Search Results

You are looking at 1 - 2 of 2 items for :

  • Keyword: blood glucose x
  • Assistive Professions, Nursing x
Clear All Modify Search
Open access

Muhammad Adnan, Fakhar Imam, Iffat Shabbir, Zahra Ali and Tayyaba Rahat

Abstract

Background

Rapid blood glucose estimation is required to prescribe treatments and to make dose adjustments in diabetic patients. However, measuring plasma glucose levels is time consuming. Therefore, the use of glucometers has greatly increased.

Objectives

To measure the correlation between capillary and venous blood glucose levels.

Methods

Seventy patients with type 2 diabetes mellitus (T2DM) were enrolled in the present study and informed written consent was obtained from all participants. Demographic characteristics and clinical information was noted. Capillary and venous glucose levels were determined. Statistical Package for Social Sciences version 21 was used for data analysis.

Results

Mean age of patients was 52 ± 12 years. It included 29% men; 71% women; 9% smokers; and 90% poor. Mean venous glucose was 11.73 ± 4.64 mmol/L and mean capillary glucose 12.57 ± 5.21 mmol/L. These findings demonstrated a significant intermethod mean difference of 0.84 mmol/L (P < 0.001). Inter-glucose difference was not significant at glucose levels near normal. However, it increased gradually with rise in glucose measurements and was significant at elevated glucose levels. Both concordance correlation coefficient and intraclass correlation coefficient demonstrated positive correlation and more consistency between glucose estimations. A Bland and Altman plot presented excellent agreement between glucometrically and photometrically determined glucose levels.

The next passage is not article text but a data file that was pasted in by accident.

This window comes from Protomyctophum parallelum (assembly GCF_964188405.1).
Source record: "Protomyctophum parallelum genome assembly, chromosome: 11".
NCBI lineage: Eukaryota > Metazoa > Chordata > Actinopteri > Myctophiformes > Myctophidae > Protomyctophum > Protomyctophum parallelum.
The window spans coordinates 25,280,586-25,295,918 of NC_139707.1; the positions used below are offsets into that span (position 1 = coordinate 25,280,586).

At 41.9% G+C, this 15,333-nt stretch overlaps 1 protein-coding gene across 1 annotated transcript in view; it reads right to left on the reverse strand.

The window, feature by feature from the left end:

Conclusion

A positive correlation coefficient showed strong association between capillary and venous glucose measurements.

Open access

Prangmalee Leurcharusmee, Guy Kositratna, De Q. Tran and Thomas Schricker

Abstract

Surgical patients commonly develop hyperglycemia secondary to the neuroendocrine stress response. Insulin treatment of hyperglycemia is required to overcome the perioperative catabolic state and acute insulin resistance. Besides its metabolic actions on glucose metabolism, insulin also displays nonmetabolic physiological effects. Preoperative glycemic assessment, maintenance of normoglycemia, and avoidance of glucose variability are paramount to optimize surgical outcomes. This review discusses the basic physiology and effects of insulin as well as practical issues pertaining to its management during the perioperative period.